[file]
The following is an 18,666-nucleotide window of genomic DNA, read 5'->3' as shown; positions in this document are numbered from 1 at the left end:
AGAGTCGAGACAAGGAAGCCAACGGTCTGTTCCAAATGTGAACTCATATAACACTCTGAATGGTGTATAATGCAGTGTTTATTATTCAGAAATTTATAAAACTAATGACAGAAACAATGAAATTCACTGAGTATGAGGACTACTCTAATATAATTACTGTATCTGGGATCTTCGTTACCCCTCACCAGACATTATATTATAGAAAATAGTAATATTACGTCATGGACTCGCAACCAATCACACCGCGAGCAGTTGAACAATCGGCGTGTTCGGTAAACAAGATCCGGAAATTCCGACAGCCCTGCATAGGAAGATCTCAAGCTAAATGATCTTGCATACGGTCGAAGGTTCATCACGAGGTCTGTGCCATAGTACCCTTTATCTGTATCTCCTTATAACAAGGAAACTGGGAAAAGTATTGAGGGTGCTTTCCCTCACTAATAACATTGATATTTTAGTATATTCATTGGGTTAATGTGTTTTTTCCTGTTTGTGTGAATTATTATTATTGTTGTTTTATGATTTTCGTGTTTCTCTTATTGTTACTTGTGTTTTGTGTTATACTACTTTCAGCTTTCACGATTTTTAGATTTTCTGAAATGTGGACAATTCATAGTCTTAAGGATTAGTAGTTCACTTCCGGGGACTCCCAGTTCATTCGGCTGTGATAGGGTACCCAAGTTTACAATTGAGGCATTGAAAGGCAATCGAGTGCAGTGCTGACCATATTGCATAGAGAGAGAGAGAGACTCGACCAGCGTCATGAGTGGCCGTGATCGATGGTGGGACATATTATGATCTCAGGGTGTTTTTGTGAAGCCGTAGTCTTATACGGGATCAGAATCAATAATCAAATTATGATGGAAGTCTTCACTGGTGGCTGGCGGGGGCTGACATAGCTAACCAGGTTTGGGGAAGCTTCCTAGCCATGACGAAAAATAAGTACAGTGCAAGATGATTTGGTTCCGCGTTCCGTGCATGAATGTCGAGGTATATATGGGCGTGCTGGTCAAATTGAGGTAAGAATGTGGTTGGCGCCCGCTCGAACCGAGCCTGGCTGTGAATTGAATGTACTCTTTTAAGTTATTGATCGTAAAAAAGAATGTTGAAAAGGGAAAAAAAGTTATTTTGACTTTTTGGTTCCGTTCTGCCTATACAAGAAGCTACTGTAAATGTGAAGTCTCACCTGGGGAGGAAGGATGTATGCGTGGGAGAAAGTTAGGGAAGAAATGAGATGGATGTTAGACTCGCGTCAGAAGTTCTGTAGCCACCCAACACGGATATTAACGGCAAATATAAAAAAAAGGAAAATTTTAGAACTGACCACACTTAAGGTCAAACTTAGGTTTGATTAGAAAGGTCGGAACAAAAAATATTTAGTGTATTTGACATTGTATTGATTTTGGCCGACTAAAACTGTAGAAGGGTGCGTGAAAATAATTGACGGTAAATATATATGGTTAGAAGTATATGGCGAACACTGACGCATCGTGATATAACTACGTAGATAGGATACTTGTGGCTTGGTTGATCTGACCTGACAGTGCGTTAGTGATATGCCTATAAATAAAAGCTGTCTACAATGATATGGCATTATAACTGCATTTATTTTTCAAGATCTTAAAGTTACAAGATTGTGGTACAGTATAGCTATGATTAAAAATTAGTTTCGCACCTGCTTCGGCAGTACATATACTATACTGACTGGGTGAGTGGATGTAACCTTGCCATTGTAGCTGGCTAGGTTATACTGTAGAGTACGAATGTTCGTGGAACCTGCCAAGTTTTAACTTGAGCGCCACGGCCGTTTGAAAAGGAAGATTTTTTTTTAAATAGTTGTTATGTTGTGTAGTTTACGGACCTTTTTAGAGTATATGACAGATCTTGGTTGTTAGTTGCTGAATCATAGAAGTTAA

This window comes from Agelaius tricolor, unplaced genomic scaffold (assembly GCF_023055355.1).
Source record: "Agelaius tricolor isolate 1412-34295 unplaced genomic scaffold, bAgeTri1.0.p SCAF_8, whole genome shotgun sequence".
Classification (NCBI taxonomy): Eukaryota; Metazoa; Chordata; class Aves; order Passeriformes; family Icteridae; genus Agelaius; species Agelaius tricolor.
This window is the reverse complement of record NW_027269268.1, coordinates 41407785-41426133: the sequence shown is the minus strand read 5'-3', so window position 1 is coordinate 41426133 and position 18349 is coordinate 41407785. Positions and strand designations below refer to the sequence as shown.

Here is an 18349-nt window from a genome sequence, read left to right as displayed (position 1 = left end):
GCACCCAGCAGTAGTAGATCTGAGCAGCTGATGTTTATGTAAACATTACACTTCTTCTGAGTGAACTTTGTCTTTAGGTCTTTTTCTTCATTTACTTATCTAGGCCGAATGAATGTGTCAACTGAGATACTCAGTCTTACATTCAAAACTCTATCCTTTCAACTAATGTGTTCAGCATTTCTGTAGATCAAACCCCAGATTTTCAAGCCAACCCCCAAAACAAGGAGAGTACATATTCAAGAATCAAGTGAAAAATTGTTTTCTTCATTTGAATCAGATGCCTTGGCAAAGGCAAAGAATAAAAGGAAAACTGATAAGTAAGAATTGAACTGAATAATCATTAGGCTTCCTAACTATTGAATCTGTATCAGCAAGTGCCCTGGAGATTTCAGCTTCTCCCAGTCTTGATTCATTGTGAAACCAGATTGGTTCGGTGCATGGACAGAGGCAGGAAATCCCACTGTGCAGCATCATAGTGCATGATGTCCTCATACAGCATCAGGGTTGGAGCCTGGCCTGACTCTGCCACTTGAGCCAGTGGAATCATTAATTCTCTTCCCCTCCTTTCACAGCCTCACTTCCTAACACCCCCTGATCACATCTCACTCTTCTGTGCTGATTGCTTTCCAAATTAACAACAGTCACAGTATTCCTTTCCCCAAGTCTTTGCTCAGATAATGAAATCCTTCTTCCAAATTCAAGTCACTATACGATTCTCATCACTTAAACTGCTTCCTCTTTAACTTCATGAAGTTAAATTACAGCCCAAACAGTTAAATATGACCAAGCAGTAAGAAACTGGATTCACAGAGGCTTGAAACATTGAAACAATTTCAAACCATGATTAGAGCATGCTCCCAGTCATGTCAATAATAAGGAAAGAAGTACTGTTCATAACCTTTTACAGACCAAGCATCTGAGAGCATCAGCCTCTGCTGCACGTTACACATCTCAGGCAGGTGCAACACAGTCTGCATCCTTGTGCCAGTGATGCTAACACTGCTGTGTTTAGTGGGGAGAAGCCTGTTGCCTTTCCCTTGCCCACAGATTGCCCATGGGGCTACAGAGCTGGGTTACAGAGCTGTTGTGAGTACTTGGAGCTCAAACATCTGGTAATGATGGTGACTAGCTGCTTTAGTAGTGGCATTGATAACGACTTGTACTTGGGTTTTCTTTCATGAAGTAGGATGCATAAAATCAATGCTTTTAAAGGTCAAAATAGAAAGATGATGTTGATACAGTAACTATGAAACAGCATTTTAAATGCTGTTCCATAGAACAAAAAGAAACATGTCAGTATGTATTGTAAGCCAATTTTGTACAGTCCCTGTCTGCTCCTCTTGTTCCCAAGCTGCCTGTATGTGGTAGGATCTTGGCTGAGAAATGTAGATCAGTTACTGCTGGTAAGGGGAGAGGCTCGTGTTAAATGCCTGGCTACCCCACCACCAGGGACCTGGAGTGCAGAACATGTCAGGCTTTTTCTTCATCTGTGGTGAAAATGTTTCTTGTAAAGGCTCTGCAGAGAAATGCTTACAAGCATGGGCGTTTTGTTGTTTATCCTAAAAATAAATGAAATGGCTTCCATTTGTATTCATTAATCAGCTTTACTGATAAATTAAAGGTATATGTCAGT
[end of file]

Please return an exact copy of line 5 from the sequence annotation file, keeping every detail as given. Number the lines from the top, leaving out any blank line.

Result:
Classification (NCBI taxonomy): Eukaryota; Metazoa; Chordata; class Aves; order Passeriformes; family Icteridae; genus Agelaius; species Agelaius tricolor.